How I Discovered Everything Wrong With My Running Form
I am looking at myself run, and I am mortified.
I’m in the middle of a running assessment at Drexel University’s Parkway Health and Wellness Clinic, which opened in November. Kevin Gard and Robert Maschi are leading me through videos of myself on a treadmill, telling me what’s wrong with my form. I knew I was a rearfoot striker, but I didn’t realize how bad it was. I overpronate, especially on the left side. My right knee turns inward when I strike. My right foot compensates by twisting out on the backstride. When doctors who work for Drexel’s Physical Therapy and Rehabilitation Sciences Department are telling you your running form needs work, you listen. But I could see it myself on the screen, too.
My first memory of running was when I was five. I ran competitively though high school, and have been running recreationally since. For the last few years, I have generally run between 15 and 30 days a month — not too far, not too fast. But I like to run. It’s one of my favorite hobbies. I’ve been relatively injury-free. I used to turn on my ankles, but in recent years the problem alleviated. I credited switching to different sneakers, Nike Zoom Elite 6s. I figured my form was at least OK.
Instead, based on the results of my running mechanics exam, I now realize I look ridiculous. Earlier, Gard and Maschi had taken me through a battery of flexibility and strength tests, and I bombed some of them, too. My hip abductors and extensors are weak. My hamstrings are tight — I knew this one — but, surprisingly, that wasn’t deemed much of a problem. My core strength is weak, despite years of working on it.
What’s great is Maschi and Gard are helping me fix my running form. Both are Drexel professors at the Department of Physical Therapy and Rehabilitation Sciences. Gard is vice chair of the department and director of the Professional Doctor of Physical Therapy program. Maschi is an assistant clinical professor whose “research interests focus on the assessment of running biomechanics and their relationship to overuse injury as well as the role of the pelvic girdle and core function in musculoskeletal injury.” Maschi has run three marathons; Gard has done seven. They’re fit. I bet their running form is perfect. They are totally qualified to tell me how to fix my running form.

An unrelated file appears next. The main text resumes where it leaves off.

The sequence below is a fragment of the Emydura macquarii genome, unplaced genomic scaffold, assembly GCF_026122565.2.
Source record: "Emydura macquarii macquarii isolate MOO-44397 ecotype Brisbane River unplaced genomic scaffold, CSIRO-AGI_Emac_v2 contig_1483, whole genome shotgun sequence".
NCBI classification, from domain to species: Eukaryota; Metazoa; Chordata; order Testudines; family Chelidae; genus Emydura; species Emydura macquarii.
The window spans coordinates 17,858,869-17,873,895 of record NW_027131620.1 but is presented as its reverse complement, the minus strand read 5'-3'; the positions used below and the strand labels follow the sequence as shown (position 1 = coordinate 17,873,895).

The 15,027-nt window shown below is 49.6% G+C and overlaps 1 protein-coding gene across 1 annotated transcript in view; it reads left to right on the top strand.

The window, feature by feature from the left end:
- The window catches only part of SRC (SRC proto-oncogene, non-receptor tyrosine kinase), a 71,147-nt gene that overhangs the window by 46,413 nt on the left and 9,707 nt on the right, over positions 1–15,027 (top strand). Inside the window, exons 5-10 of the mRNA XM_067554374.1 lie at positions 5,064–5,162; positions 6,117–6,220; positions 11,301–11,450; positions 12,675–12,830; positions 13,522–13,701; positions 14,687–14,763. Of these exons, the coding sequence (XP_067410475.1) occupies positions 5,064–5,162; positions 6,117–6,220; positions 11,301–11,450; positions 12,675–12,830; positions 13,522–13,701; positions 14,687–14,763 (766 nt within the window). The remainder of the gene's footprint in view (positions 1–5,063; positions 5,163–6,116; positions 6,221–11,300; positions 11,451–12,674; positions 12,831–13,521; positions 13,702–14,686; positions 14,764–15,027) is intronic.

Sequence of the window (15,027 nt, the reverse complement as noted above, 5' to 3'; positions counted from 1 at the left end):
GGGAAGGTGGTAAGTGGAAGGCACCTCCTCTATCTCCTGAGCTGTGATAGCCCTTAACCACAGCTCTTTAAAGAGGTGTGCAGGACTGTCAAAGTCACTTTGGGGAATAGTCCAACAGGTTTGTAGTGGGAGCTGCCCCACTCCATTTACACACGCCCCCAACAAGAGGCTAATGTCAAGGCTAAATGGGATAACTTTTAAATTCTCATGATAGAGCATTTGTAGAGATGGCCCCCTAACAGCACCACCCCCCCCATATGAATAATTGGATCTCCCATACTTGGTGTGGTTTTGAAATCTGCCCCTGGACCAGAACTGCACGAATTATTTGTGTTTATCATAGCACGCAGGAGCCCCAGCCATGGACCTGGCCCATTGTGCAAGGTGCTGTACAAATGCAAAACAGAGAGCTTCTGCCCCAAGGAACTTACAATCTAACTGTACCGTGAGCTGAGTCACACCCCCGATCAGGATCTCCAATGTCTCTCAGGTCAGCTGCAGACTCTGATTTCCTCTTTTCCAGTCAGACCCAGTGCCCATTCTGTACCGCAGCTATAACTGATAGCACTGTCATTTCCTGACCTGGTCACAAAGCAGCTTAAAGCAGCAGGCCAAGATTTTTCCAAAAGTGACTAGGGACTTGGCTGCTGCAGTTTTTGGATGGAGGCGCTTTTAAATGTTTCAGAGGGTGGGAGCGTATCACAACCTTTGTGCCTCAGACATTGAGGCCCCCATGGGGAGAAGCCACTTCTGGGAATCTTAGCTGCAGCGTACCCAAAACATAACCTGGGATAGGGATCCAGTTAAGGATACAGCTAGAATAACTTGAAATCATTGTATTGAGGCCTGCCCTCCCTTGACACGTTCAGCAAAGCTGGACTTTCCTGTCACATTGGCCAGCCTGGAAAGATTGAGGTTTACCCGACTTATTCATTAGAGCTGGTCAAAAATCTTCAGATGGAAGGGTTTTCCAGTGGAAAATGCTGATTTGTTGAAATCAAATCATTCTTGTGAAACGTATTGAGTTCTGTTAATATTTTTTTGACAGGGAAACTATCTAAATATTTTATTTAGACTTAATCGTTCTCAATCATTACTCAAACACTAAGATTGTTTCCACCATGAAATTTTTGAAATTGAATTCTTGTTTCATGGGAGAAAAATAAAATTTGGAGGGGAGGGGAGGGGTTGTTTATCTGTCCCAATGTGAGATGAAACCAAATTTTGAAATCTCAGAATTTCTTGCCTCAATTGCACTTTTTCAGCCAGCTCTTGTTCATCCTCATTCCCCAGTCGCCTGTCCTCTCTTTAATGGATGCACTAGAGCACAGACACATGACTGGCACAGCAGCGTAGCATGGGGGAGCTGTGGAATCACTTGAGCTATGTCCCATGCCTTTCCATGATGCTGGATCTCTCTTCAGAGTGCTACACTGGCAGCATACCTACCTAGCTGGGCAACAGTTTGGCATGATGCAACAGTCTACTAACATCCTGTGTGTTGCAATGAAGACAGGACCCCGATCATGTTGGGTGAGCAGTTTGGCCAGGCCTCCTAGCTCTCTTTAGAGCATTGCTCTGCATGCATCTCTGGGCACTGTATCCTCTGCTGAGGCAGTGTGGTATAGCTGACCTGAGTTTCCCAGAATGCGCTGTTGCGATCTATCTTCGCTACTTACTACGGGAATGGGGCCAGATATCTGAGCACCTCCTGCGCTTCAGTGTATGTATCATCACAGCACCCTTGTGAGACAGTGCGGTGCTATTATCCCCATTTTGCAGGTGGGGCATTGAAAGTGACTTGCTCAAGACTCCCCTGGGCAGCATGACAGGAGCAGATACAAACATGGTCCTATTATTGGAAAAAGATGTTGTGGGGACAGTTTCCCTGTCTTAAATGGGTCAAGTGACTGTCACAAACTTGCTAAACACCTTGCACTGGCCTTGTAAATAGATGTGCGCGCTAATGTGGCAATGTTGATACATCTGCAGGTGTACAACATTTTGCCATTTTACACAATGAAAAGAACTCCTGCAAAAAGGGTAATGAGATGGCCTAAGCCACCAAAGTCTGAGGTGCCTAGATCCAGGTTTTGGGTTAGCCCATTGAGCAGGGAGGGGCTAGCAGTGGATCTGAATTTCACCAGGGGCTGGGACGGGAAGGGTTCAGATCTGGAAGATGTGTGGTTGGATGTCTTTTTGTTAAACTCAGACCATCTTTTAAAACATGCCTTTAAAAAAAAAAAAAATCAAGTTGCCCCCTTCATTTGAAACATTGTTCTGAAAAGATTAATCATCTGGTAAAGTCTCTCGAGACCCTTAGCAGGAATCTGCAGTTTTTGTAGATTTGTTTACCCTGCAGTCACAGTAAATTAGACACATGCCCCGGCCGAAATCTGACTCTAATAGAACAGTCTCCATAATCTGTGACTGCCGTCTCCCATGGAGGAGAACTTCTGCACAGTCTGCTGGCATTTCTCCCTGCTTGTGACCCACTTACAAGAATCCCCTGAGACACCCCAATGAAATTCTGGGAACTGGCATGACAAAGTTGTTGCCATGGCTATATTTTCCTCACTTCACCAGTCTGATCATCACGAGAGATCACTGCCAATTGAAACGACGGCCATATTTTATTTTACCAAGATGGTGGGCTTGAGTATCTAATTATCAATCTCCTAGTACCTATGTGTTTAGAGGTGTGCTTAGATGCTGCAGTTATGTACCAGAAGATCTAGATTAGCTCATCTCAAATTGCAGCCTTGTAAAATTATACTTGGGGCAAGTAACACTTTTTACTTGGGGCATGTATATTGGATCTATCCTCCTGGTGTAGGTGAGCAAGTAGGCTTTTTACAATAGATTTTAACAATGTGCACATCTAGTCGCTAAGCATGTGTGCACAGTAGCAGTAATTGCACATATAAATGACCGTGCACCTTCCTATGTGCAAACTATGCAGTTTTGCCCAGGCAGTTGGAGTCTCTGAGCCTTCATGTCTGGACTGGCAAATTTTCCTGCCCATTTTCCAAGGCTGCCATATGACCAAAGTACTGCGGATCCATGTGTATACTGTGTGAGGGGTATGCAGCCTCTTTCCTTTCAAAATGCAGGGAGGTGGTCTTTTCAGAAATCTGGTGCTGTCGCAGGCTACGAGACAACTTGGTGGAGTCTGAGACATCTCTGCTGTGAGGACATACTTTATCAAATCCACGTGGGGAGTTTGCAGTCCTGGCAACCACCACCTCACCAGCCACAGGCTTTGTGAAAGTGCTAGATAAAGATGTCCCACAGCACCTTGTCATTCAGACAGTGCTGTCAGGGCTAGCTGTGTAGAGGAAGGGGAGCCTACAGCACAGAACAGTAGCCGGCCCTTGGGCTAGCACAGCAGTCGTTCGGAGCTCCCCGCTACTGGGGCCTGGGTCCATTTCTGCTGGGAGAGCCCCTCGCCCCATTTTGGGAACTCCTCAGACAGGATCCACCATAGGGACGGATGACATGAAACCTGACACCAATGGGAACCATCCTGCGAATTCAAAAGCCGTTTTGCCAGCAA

Gard says that, in his time treating patients, he’s had plenty of runners and athletes. A while back he began looking at people’s running form to try to assess where injuries were coming from. “It sort of evolved from there,” he says. “There have to be a lot of runners out there that just want to improve. And so we could do the same assessments on them and perhaps improve their performance and prevent injury down the road.”
A few days after my posture and strength were measured with simple exercises and my running form was filmed, I got a report from Gard. It detailed my strengths and weaknesses. The recommendations: a series of exercises to fix weak spots and a recommendation for new sneakers. I had grown attached to my Nike Elite 6s, but I realized should go back to a more stable shoe. I went to Philadelphia Runner and walked out with Brooks Transcend 2s.
A week after my assessment, I went back to Gard and ran again on the treadmill in my new kicks.
Gard also led me through a battery of exercises that I can later do at home. On another treadmill run, he worked with me on fixing my form and shortening my stride. We watched more videos. I didn’t cringe as much this time. We’ll see how it goes.
If you want to take a running assessment, call 215-553-7012 or email firstname.lastname@example.org. They’re done at the Drexel College of Medicine building downtown at 1601 Cherry Street. The assessment costs $200, with another $50 for the optional followup appointment. You’ll be given a multipage assessment of your form and how to improve it.
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